33rd Infantry Division M1917 Doughboy Helmet

33rd Infantry Division M1917 Doughboy Helmet


The best feature of all is the original hand painted 33rd Infantry Division ("Golden Cross Division") insignia on the front in classic black and yellow paint. The Division Insignia maintains approximately 99% of the original paint and remains bold and easy to see.

History of the 33rd Infantry Division:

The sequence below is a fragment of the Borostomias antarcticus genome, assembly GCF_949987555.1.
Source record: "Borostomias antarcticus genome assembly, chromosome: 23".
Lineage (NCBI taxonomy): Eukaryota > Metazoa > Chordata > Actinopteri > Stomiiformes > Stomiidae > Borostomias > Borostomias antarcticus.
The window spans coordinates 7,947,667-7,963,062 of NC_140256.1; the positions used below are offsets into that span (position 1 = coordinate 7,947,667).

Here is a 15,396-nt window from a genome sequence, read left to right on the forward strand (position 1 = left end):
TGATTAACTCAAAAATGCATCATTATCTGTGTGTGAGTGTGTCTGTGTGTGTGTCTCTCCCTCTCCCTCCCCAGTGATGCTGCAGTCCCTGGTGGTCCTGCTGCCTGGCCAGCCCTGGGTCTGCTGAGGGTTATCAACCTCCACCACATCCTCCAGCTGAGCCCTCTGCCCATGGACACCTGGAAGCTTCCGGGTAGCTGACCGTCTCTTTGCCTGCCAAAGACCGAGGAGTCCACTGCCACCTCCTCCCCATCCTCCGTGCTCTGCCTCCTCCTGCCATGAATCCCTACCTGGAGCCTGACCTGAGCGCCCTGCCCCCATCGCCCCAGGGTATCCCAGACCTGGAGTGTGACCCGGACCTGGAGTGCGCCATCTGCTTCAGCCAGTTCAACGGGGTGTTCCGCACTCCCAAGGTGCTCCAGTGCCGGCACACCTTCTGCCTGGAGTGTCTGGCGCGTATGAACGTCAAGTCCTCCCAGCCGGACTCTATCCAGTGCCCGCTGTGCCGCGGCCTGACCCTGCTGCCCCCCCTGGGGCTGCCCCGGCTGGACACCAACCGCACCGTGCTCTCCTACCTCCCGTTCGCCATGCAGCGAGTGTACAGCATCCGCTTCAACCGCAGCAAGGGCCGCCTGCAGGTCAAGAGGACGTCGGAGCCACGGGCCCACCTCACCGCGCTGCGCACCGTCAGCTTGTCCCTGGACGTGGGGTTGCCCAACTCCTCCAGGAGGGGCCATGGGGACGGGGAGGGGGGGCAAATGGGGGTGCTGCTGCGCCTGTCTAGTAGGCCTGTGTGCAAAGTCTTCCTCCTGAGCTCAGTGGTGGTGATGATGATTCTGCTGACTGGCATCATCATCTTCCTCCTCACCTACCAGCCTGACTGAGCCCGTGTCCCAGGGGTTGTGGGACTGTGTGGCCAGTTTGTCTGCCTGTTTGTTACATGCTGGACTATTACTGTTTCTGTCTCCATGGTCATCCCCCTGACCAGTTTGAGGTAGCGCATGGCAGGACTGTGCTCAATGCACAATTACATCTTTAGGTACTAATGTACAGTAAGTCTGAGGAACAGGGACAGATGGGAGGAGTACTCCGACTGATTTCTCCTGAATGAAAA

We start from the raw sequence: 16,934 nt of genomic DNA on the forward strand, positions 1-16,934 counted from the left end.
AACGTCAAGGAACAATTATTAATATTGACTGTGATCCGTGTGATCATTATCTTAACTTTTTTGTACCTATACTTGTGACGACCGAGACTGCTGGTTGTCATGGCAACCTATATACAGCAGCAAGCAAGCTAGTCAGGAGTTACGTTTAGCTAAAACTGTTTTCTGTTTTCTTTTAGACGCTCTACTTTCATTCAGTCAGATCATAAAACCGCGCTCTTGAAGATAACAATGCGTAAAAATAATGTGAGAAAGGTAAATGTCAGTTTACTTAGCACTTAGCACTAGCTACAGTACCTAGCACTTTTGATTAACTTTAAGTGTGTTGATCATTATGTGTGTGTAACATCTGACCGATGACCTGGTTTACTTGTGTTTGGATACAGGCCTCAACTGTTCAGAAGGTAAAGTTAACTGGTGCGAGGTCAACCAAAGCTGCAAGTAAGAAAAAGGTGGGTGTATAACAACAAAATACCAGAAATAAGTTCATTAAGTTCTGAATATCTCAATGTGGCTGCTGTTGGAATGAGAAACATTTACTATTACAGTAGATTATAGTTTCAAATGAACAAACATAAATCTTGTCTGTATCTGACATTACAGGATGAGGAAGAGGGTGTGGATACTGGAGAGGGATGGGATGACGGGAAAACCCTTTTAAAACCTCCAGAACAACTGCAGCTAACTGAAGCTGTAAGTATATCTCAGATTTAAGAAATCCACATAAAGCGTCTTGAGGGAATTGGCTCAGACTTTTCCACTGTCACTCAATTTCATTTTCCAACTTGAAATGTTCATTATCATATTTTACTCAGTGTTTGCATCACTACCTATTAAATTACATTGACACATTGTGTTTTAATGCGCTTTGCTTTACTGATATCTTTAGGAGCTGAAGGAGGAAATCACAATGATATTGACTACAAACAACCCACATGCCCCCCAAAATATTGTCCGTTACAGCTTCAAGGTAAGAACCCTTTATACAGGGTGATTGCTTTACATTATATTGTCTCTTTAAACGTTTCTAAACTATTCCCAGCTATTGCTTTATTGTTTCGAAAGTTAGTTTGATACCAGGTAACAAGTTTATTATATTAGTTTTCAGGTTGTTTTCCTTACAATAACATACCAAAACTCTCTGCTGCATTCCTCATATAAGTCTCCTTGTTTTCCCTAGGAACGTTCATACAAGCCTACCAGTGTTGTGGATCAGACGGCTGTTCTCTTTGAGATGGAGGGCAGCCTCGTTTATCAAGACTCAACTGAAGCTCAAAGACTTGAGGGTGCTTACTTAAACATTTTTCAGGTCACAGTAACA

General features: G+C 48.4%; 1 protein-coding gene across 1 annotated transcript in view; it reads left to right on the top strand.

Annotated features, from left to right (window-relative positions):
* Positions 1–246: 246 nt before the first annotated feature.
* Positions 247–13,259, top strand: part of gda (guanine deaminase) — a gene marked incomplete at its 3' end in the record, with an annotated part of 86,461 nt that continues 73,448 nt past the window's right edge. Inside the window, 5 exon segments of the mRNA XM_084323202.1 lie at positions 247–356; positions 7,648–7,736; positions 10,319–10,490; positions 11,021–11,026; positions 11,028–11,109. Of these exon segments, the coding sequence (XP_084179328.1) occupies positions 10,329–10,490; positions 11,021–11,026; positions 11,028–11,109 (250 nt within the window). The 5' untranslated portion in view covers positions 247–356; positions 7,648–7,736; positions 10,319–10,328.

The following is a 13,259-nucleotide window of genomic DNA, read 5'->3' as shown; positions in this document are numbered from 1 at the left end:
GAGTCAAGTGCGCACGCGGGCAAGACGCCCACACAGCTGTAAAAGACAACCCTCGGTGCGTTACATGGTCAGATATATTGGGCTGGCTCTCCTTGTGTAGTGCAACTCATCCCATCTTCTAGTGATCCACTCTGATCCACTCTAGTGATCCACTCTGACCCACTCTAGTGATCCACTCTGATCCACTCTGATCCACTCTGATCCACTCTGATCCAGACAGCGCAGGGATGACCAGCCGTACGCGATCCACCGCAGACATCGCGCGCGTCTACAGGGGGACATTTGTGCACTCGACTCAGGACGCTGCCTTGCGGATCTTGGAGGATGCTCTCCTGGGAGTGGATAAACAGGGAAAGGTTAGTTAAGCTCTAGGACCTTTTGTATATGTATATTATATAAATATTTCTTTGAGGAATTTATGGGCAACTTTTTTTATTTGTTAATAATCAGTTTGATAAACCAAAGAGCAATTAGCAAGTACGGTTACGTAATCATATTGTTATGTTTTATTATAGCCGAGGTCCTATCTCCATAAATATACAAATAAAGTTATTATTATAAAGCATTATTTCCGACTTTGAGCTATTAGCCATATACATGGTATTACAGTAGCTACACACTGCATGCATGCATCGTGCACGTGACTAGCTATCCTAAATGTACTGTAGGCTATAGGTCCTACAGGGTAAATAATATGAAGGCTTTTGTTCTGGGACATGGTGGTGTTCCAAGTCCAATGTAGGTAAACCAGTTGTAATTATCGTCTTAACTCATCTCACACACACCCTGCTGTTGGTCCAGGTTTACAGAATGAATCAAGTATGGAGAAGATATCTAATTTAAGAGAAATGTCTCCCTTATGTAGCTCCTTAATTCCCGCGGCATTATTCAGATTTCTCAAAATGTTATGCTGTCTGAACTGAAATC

The 33rd Infantry Division was a formation of the U.S. Army National Guard between 1917 and 1968. Originally formed for service during World War I, the division fought along the Western Front at Le Hamel, in the Meuse-Argonne Offensive, on the Somme and around St. Mihiel. The 33rd infantry division was a division that served in World War I and beyond that. The 33rd division was trained at Camp Logan in Houston, Texas as part of the National state guard in Illinois. The 33rd infantry division was made up of around multiple companies. The first unit went to France in 1918. The first unit to go into France was the 108th engineers, under colonel Henry A. Allen. On June 20 and 21st the division went to the Amiens sector, where there was expected to be a major German attack. The division was trained by British and was part of some of their operations. The first major battle the 33rd division took part in was the assault on Hamel on July 4 . Four companies took part in the assault they were 131st infantry and 132nd infantry. From a strictly military point of view, the battle was not that significant. However, it was the first occasion on which US Army personnel fought alongside British Empire forces. It was also the first time that American troops fought alongside Australians. It demonstrated to their allies that US troops could play an effective role in the war. On August 23, the 33rd Division was moved to the Toul sector. It was the only division to fight as part of British Empire, French and US corps in the history of the US Army. The last mission the 33rd division took part in was on December 27, 1918. In total, from the 33rd arriving in France to the German armistice on November 11, 1918, the division captured 13 units of heavy artillery and 87 pieces of light artillery. Also, they captured 460 machine guns and 430 light guns. In total, the entire division gained 40,300 meters of land in WW1. The 33rd division was the only unit in the war to have machine gun barrage enemy nests while infantry turned the position. In total, the 33rd infantry division received 215 American decorations, 56 British decorations, and various others.

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